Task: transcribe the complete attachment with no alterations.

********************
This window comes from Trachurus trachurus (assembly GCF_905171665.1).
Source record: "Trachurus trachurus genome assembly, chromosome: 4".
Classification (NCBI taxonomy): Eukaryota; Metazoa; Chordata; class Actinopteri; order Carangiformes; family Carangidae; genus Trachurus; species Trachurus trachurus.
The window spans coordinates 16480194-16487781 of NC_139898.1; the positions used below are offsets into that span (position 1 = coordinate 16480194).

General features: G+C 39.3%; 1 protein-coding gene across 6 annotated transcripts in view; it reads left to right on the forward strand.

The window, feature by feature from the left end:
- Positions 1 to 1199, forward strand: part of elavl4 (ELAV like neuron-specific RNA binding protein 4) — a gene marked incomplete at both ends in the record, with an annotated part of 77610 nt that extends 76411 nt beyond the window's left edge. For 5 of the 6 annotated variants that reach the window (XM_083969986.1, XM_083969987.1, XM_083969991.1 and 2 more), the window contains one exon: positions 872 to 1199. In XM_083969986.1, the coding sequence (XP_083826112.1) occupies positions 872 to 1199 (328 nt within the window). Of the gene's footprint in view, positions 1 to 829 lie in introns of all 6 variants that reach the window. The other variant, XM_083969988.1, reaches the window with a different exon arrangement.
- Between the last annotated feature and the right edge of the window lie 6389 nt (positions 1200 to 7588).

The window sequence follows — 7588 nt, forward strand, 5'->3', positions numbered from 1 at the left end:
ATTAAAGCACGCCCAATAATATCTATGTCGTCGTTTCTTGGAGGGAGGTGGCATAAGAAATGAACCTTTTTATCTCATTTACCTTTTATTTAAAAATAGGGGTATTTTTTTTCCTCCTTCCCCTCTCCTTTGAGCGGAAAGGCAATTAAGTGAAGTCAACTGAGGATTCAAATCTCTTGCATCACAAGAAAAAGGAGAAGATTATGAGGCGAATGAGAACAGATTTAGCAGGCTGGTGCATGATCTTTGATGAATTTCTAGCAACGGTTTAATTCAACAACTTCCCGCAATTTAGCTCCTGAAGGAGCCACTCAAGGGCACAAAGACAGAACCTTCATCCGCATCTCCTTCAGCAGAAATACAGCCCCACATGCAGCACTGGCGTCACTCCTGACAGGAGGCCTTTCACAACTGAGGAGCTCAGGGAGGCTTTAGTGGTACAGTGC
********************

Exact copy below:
This window comes from Trachurus trachurus (assembly GCF_905171665.1).
Source record: "Trachurus trachurus genome assembly, chromosome: 4".
Classification (NCBI taxonomy): Eukaryota; Metazoa; Chordata; class Actinopteri; order Carangiformes; family Carangidae; genus Trachurus; species Trachurus trachurus.
The window spans coordinates 16480194-16487781 of NC_139898.1; the positions used below are offsets into that span (position 1 = coordinate 16480194).

General features: G+C 39.3%; 1 protein-coding gene across 6 annotated transcripts in view; it reads left to right on the forward strand.

The window, feature by feature from the left end:
- Positions 1 to 1199, forward strand: part of elavl4 (ELAV like neuron-specific RNA binding protein 4) — a gene marked incomplete at both ends in the record, with an annotated part of 77610 nt that extends 76411 nt beyond the window's left edge. For 5 of the 6 annotated variants that reach the window (XM_083969986.1, XM_083969987.1, XM_083969991.1 and 2 more), the window contains one exon: positions 872 to 1199. In XM_083969986.1, the coding sequence (XP_083826112.1) occupies positions 872 to 1199 (328 nt within the window). Of the gene's footprint in view, positions 1 to 829 lie in introns of all 6 variants that reach the window. The other variant, XM_083969988.1, reaches the window with a different exon arrangement.
- Between the last annotated feature and the right edge of the window lie 6389 nt (positions 1200 to 7588).

The window sequence follows — 7588 nt, forward strand, 5'->3', positions numbered from 1 at the left end:
ATTAAAGCACGCCCAATAATATCTATGTCGTCGTTTCTTGGAGGGAGGTGGCATAAGAAATGAACCTTTTTATCTCATTTACCTTTTATTTAAAAATAGGGGTATTTTTTTTCCTCCTTCCCCTCTCCTTTGAGCGGAAAGGCAATTAAGTGAAGTCAACTGAGGATTCAAATCTCTTGCATCACAAGAAAAAGGAGAAGATTATGAGGCGAATGAGAACAGATTTAGCAGGCTGGTGCATGATCTTTGATGAATTTCTAGCAACGGTTTAATTCAACAACTTCCCGCAATTTAGCTCCTGAAGGAGCCACTCAAGGGCACAAAGACAGAACCTTCATCCGCATCTCCTTCAGCAGAAATACAGCCCCACATGCAGCACTGGCGTCACTCCTGACAGGAGGCCTTTCACAACTGAGGAGCTCAGGGAGGCTTTAGTGGTACAGTGC